When a huge feast like Thanksgiving looms, people might feel tempted to skip a meal or two to reserve calories for the big event. But this is actually a bad idea, according to nutrition experts.
Fasting prior to a holiday dinner can have mental and physical repercussions, according to Lisa R. Young, author of The Portion Teller Plan and adjuct professor of nutrition at New York University’s Steinhardt School of Culture, Education and Human Development.
“Number one, there is a psychological component going on,” Young told The Huffington Post. Young says that when you intentionally fast in order to feast, your brain is essentially planning for a binge. In other words, you’re giving yourself permission to overindulge when you do finally eat.
Additionally, experts say skipping a meal could result in cognitive and emotional effects, like moodiness or irritability. So you’re not doing your noggin any favors by passing on breakfast or lunch.
“You should never, ever let yourself get so ravenous that you will just eat anything,” Young continued, noting that it can take a toll on your body. “You really want to keep your blood sugar steady so you aren’t hungry. If you’re hungry, you’ll just grab the first thing you see mindlessly.”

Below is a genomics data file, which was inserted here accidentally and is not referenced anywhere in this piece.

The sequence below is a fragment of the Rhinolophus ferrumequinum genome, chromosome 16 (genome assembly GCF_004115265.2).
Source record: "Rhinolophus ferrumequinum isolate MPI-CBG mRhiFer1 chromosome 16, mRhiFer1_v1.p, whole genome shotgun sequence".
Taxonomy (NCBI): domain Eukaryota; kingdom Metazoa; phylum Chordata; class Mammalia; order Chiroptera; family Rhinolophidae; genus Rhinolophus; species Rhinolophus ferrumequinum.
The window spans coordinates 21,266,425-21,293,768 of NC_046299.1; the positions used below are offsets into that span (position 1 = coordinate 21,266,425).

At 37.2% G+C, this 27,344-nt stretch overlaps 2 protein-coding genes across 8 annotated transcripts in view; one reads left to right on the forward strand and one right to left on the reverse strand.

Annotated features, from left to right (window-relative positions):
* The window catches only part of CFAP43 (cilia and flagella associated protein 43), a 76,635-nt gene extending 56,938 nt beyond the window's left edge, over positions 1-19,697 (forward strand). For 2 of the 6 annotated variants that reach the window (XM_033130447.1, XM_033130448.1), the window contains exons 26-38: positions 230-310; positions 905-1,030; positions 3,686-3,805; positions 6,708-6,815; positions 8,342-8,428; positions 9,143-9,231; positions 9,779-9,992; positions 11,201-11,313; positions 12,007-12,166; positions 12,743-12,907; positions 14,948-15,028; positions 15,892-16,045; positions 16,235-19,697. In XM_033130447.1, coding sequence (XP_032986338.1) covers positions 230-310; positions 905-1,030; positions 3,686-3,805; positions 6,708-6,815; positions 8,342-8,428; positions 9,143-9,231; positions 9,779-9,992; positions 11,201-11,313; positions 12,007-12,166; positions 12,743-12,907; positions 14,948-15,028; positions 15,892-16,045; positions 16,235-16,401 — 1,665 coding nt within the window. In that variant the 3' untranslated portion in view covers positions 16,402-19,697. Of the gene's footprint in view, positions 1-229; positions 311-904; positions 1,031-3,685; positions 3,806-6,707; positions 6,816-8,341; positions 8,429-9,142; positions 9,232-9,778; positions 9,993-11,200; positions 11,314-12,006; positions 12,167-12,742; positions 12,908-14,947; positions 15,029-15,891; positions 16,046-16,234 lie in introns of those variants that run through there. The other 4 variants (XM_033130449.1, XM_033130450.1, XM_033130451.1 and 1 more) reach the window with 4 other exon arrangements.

Blood sugar levels can drop from skipping or postponing a meal. And when you have dips and spikes in blood sugar, Young explained, the body becomes hungry and you are more likely to crave sugar (hello, several slices of pumpkin pie!).
You should never, ever let yourself get so ravenous that you will just eat anything. Lisa R. Young, adjuct professor of nutrition at New York University
Young suggests eating protein and fiber the morning of Thanksgiving, such as an egg with fruit, toast with nut butter or a yogurt. This will prevent you from doubling-down on multiple servings later on.
If your holiday meal starts later and you’re hungry around lunch, have something light such as split pea soup or vegetables and hummus, and save meat for dinner. All of this will prevent you from walking into the holiday famished, which research shows makes you more likely to overeat or binge.
However, all of this doesn’t mean you shouldn’t dig into your Thanksgiving feast. Young advises eating as many vegetables and protein as you’d like. Then choose one of your favorite starch-based dishes or desserts. (“Maybe that’s mac n’ cheese. Have about a fistful and enjoy it,” Young said.)
Whatever you do, take it easy on yourself both physically and mentally. According to Young, by not indulging in the food you really want, “you’ll end up dreaming about it and you’ll feel deprived.”
“I don’t think you have to diet on this day and I don’t think one day is going to hurt you,” Young stressed. There’s a way to savor it and not overdo it.
So, don’t skip out on that pecan pie your aunt makes better than anyone. Just don’t starve yourself until you finally have a bite.
Happy (and healthy) chowing, everybody!